"Bad day at the office," said Lewis, who is 6-6 with a 3.51 ERA on the season. "When we have them, they are a little more exposed. But everybody has them. No worries. I'll come back and get them five days from now against Oakland."
The Rangers had 15 hits, including two home runs from Nelson Cruz. But Josh Hamilton had a rough day at the plate, going 0-for-5 with four strikeouts.
"It was a wild game," Cruz said. "They came out strong swinging the bat, and at least we attempted to come back. You want to stay focused and not give up any at-bats. We battled, and it doesn't matter what the score is, we're going to give it whatever we've got."
This was the third-highest number of runs given up by Lewis in 79 starts since returning from Japan in 2010. He has allowed nine runs in a start twice, the last coming in a 13-7 loss to the Tigers on June 6, 2009.
Lewis gave up four home runs in that game. The long ball was not Lewis' problem on Saturday afternoon. Instead it was a succession of singles that kept finding safe havens over, between and off Rangers fielders.
"Most frustrating was making good pitches and them hitting flares that fell in," Lewis said. "I'm not going to dissect it. I don't dissect good outings and I don't dissect bad ones. I had a bad day, and that's the way it goes."
Rangers starters were 9-2 with a 1.98 ERA in their last 13 games. This was the most runs a starter has given up in a game since Scott Feldman allowed eight in a 12-1 loss to Oakland on June 4.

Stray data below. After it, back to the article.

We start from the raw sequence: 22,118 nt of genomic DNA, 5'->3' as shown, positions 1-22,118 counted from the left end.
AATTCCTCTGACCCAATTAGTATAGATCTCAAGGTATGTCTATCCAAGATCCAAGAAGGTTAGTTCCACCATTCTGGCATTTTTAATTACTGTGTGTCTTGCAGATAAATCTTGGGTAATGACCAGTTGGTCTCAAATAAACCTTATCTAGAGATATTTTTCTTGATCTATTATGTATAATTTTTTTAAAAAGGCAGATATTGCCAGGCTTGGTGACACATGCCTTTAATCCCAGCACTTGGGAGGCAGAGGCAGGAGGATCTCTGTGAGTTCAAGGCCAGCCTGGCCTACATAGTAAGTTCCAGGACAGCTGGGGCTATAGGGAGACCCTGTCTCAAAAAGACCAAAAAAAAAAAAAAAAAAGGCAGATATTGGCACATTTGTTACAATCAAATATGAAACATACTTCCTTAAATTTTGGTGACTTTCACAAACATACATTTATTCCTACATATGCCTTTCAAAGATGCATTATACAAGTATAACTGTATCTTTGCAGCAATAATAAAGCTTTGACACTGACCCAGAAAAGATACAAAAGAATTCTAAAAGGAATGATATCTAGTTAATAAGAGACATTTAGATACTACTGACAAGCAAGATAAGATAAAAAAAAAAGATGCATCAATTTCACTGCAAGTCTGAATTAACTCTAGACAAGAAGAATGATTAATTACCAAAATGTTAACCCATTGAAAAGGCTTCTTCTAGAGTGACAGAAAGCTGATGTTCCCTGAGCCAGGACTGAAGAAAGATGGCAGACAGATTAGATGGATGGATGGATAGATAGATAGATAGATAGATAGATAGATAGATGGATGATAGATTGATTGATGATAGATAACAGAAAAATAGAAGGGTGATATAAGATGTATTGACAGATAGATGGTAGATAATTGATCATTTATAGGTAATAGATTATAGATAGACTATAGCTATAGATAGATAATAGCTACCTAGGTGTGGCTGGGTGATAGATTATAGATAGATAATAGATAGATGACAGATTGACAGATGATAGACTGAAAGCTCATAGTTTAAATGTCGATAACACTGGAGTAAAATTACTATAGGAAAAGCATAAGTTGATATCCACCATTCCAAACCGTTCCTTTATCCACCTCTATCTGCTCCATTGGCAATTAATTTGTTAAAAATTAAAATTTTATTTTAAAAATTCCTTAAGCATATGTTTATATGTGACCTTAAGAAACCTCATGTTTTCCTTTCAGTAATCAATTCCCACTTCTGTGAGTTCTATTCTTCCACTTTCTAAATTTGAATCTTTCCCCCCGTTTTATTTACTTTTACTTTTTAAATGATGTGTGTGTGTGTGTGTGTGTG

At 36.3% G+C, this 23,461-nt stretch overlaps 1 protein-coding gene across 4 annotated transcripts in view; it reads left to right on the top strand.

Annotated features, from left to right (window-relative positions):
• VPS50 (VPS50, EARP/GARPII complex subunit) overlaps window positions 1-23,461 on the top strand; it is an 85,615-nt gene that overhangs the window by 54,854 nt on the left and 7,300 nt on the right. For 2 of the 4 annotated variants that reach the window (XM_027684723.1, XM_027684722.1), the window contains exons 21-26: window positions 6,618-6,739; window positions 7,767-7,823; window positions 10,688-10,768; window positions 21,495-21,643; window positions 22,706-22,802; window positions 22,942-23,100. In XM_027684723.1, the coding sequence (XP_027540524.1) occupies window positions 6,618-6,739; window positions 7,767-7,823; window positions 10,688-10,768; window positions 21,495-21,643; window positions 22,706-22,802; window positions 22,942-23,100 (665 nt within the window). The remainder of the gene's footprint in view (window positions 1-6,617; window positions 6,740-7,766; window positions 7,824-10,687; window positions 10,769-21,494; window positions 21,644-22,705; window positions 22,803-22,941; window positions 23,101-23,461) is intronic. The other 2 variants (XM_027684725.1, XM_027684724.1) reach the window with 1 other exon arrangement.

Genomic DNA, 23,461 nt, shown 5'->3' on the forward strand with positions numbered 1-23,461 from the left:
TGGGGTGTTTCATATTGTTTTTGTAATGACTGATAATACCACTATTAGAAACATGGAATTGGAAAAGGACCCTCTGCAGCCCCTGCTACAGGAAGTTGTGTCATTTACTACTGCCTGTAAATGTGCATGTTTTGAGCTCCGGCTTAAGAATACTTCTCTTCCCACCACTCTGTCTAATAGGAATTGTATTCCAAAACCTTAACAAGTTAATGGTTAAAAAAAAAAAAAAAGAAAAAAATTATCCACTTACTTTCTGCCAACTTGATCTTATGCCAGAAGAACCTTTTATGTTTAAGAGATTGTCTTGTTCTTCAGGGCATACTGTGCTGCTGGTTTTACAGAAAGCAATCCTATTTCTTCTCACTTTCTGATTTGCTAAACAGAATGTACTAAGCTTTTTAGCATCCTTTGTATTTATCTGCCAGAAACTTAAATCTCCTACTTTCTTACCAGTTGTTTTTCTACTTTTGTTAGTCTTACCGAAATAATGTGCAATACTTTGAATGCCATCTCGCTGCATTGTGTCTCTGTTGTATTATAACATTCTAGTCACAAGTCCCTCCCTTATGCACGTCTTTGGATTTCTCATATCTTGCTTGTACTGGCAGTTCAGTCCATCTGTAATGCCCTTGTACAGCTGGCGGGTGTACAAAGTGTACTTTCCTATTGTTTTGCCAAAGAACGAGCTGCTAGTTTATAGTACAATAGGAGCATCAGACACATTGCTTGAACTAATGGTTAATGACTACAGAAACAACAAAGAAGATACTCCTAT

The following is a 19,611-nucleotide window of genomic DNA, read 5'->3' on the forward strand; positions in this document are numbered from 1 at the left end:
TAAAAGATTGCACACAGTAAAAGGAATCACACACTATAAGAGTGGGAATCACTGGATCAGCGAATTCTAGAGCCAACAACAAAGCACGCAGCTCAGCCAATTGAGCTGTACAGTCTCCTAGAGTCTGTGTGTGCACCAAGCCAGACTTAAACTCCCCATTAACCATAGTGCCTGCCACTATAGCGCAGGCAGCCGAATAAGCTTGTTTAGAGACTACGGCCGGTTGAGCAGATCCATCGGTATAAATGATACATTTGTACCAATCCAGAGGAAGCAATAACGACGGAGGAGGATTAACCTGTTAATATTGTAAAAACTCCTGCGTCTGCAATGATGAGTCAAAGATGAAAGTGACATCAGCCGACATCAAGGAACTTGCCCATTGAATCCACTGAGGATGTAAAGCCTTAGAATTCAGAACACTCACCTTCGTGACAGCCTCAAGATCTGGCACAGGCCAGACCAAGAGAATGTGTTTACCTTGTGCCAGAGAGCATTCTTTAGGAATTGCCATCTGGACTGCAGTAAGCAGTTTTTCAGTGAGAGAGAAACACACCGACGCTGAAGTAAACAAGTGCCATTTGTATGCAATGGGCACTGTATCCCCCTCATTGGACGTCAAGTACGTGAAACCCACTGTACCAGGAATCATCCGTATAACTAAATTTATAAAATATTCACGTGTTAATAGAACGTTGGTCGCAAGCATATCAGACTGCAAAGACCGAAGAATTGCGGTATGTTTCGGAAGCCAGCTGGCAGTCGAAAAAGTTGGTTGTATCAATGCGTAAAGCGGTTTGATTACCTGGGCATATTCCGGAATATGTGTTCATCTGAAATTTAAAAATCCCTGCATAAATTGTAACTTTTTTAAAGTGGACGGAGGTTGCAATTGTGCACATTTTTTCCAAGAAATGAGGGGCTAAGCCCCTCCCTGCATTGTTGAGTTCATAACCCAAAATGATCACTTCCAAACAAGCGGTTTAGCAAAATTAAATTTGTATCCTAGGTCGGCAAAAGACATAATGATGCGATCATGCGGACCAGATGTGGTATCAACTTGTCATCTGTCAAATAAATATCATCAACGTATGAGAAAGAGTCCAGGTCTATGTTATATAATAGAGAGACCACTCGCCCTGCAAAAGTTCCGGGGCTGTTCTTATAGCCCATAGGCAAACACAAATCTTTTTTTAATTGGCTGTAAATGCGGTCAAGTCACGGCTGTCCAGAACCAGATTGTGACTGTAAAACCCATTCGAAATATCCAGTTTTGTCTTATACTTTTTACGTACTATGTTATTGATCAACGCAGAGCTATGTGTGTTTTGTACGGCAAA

Lewis gave up 12 hits and nine were singles. The one that seemed to hurt the most was a two-out, two-run bloop single by Tyler Colvin that dropped in between shortstop Elvis Andrus and Hamilton in left field. The day started spiraling out of control for Lewis after that.
"Sure, you would like to have seen that play been made," Rangers manager Ron Washington said. "Hamilton running in, Elvis running out, there was a little bit of misjudgment. That's a tough play. You'd like to think it was a play that should have been made, but that wasn't the case."
Michael Kirkman took over in the fifth and gave up a two-run home run to Wil Nieves and a solo shot to Dexter Fowler. That made it 11-1 before the Rangers scored six runs against Rockies starter Josh Outman and reliever Adam Ottavino in the bottom of the fifth. Cruz, who had gone deep in the fourth inning, hit a three-run home run during the rally. But the Rangers couldn't get closer than that.
"They swung the bats, hit the ball hard and put runs on the board," Washington said. "We might have had a chance to win if we put 12 runs on the board. We only put seven up. They beat us."
The Rockies took a 1-0 lead in the first when Jonathan Herrera led off with a single, stole second and third and scored on a two-out single by Jason Giambi. Lewis ended up throwing 30 pitches in the first inning, and Washington suggested that might have taken something out of him.
"His breaking ball wasn't as sharp," Washington said.
Game-time temperature was 95 degrees, but Lewis rejected any suggestion that the heat was to blame.
"Never at one point did I feel tired," Lewis said.
Lewis started the third by striking out Herrera. Jordan Pacheco and Carlos Gonzalez then singled, and Giambi reached with a grounder off of Mike Napoli's glove at first base. That loaded the bases.
Lewis retired Michael Cuddyer on a popup, but Colvin then dropped his single into left to score two runs. The other runners moved up to second and third when Hamilton's throw got past catcher Yorvit Torrealba. That put two in scoring position for Chris Nelson, who smacked a single to center to make it 5-0. The Rockies added three more off Lewis in the fourth.